High levels of cholesterol are usually associated with heart disease. But the simplistic view: high blood cholesterol = atheroma = heart disease is now considered not only unproven, but probably untrue. There is apparently an electro-chemical attraction of cholesterol to the deteriorating artery wall, but this does not make cholesterol the cause of heart disease or atheroma. It has also been found incidentally that high density lipoprotein, which transports cholesterol back to the liver for excretion, has some protective function.
Other factors besides cholesterol are often involved: smoking, obesity, over-eating, a diet too rich in saturated fats and high in calories, thyroid deficiency, high blood pressure, constant emotional stress, and above everything, lack of exercise, have all been linked to heart disease. Diabetes mellitus greatly increases the risk of it but there is epidemiological and experimental evidence that sugar may be more a cause of heart disease than fats in the diet.
Role of Sugar
First of all, let us deal with refined sugar. We know that it is not only short of vitamins and minerals, it actually consumes them. Yet it is present in 90% of retail processed foods. Vitamin B6 and chromium are two nutrients that are consumed by sugar and these nutrients are essential to a healthy heart. Besides, in the cycle when glucose is burned in the cell (known as Kreb’s Cycle), it requires at least ten nutrients: B2, B3, B6, C, E, manganese, magnesium, chromium, calcium, and zinc. If any of these are missing – and, as we have seen, B6 and chromium are certainly at risk – then a toxic, incompletely burned compound can be deposited in the cell, the cell can start to deteriorate, and this may well be the start of atheroma in the walls of blood vessels.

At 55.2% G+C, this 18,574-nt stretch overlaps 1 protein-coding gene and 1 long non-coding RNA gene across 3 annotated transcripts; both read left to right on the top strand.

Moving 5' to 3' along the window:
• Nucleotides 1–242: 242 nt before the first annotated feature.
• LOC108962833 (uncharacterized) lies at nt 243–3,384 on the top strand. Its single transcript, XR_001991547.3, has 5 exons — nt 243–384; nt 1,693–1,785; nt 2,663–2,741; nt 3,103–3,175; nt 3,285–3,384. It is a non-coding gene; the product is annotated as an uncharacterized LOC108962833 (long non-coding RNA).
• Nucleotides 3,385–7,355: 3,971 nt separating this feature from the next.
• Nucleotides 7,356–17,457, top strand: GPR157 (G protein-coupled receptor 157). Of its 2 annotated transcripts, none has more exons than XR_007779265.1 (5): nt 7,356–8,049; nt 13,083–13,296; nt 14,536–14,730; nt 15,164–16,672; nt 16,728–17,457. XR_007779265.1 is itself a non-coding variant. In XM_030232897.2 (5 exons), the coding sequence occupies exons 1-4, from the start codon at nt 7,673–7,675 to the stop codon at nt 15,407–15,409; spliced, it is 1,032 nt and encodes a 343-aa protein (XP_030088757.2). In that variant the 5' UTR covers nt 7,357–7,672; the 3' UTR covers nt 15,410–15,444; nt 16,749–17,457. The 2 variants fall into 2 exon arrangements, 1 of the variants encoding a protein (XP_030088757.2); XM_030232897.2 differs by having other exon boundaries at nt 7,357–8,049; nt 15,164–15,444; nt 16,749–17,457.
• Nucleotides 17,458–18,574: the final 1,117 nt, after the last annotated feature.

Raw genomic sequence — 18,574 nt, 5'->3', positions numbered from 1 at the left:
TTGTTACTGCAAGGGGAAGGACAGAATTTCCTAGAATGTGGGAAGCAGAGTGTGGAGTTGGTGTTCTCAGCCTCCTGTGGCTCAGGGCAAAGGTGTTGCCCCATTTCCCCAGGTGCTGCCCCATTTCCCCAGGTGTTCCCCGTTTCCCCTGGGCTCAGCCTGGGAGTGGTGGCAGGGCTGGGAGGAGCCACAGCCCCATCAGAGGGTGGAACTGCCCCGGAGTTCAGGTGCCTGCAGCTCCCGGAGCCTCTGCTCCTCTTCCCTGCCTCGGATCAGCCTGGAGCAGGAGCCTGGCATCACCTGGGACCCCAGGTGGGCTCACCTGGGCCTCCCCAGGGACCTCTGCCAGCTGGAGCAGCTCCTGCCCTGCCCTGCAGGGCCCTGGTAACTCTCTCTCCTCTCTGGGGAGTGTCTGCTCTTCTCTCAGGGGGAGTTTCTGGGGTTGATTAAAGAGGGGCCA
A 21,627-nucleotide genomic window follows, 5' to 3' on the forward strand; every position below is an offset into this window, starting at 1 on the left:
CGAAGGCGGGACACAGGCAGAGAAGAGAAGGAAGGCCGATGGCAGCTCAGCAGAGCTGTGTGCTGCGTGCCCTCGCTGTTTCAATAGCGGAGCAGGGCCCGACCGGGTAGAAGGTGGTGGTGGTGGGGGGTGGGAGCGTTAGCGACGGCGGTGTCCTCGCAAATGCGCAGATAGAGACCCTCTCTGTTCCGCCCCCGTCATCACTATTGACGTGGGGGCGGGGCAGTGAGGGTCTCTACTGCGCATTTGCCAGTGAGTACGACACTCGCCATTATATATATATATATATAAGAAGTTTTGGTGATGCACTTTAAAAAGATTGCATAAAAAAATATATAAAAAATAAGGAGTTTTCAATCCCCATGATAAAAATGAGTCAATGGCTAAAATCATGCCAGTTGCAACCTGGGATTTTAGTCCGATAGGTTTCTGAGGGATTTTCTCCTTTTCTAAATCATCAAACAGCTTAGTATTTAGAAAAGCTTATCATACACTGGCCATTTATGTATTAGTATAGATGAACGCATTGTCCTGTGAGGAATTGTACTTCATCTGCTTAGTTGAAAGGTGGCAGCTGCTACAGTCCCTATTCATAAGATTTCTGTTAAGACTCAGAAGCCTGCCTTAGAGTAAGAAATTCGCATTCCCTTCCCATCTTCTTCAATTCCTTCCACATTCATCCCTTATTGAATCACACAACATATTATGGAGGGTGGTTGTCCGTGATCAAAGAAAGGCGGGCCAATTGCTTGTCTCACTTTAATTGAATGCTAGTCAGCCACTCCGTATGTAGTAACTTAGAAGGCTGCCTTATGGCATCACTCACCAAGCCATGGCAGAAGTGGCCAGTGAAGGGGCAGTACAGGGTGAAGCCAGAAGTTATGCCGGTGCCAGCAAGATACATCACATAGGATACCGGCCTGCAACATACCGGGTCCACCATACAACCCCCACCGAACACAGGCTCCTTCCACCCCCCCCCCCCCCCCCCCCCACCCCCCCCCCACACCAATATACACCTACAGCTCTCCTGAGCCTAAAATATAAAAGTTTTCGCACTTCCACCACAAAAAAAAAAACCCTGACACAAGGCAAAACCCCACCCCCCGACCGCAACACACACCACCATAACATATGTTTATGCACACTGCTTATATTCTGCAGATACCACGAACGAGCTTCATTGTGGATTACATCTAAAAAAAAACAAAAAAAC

Not only that, but the sugar releases hormones from adrenal glands and the pancreas. Eventually, after continual sugar intake, the adrenals and pancreas stop producing hormones and a whole series of ills beset us: exhaustion, after all that ‘energy’ from sugar, diabetes, allergies, depression – and heart disease? Well, that could be at the end of the line. For if stress, a known factor in heart disease – or rather our ability to deal with stress – is affected by eating refined sugar, then sugar can be considered a contributory factor in heart disease for this reason alone.
But there are many factors that point a finger at sugar. Dr Richard Ahrens (University of Maryland) has stated that ‘the most carefully designed studies have consistently shown that heart disease victims do consume more sugar. It is relevant to observe that the pandemic of heart disease continues to increase on a world wide scale ‘in rough proportion to the increase in sugar consumption but not in proportion with saturated fat intake’ (1).
Perhaps the main adversary of sugar in this country has been Prof. John Yudkin, during his time at the Department of Nutrition, Queen Elizabeth College. His view of heart disease is somewhat different to the simplistic cholesterol picture outlined above. He says that coronary disease ‘starts with much more extensive disturbances than just a rise of cholesterol in the blood.’ For one thing, there is a rise in other fatty components of the blood, especially the triglycerides, sometimes called neutral fats; many people believe that this rise occurs far more frequently than does the rise in cholesterol.